Jeremiah is known as the weeping prophet. His ministry lasted well over 40 years and he ministered during the dark days of Judah’s history. His ministry culminated in the destruction of Jerusalem by the Babylonians and the exile of its inhabitants in 587 BC.
The LORD addresses His people with this question: “What fault did your fathers find me, that they strayed so far from me?” (Jeremiah 2:5a). He then follows up with this declaration: “They followed worthless idols and became worthless themselves” (Jer. 2:5b). And then: “My people have committed two sins: They have forsaken me, the spring of living water, and have dug their own cisterns that cannot hold water” (Jer.2:13).
This was a perpetual struggle for the Israelites in Canaan. They continually fell into a syncretistic worship of Yahweh. They would worship their covenant LORD, but they would also worship the fertility gods and goddesses of the surrounding people groups. Many in Israel saw nothing wrong with this, but Jeremiah let them know that the LORD was not willing to share His covenantal relationship with idols that are not gods at all. The Hebrews needed to learn that their relationship with Yahweh was like a relationship between a husband and wife whose exclusivity needed to be protected.
Some of Jeremiah’s prophetic preaching occurs right at the Jerusalem Temple where people are going to worship Yahweh. The LORD declares these words: “Will you steal and murder, commit adultery and perjury, burn incense to Baal and follow other gods you have not known, and then come and stand before me in this house, which bears my Name, and say, “We are safe” – safe to do all these detestable things?” (Jer. 7:9,10). It took the Babylonian exile to wean the Israelites from their idolatry and syncretistic worship. They needed to learn that the Jerusalem Temple was not a magic charm. This building didn’t ward off judgment but repentance and covenantal obedience brought God’s protection and presence into their lives.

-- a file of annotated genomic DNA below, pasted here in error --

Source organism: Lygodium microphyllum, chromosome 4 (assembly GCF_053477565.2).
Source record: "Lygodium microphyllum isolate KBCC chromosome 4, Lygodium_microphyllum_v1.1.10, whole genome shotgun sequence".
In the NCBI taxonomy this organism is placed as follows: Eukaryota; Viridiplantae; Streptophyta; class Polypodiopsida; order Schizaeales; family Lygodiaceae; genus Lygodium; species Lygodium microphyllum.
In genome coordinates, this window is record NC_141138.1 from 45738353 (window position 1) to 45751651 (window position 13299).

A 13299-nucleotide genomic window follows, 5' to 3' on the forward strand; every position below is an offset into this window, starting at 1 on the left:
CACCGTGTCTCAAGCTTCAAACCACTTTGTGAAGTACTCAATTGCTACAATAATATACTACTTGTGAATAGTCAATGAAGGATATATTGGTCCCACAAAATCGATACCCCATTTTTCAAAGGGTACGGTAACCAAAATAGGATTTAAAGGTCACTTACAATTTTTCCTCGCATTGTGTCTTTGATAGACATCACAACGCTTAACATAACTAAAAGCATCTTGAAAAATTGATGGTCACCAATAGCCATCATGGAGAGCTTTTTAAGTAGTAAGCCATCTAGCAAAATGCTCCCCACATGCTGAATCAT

In our own day and in our own culture, idolatry is a little more subtle than it was Jeremiah’s day. Nonetheless, it is still something that God’s people need to deal with on a daily basis. I think we always need to ask the LORD to examine our hearts and to ask ourselves some hard questions. For example, where does my ultimate security and identity rest? In material goods and consumerism? Do I look for a church home solely thinking of my own needs and not where I could serve best? These are hard questions we need to ask of ourselves if we want to walk faithfully with our LORD. In Christ’s love and service, Pastor John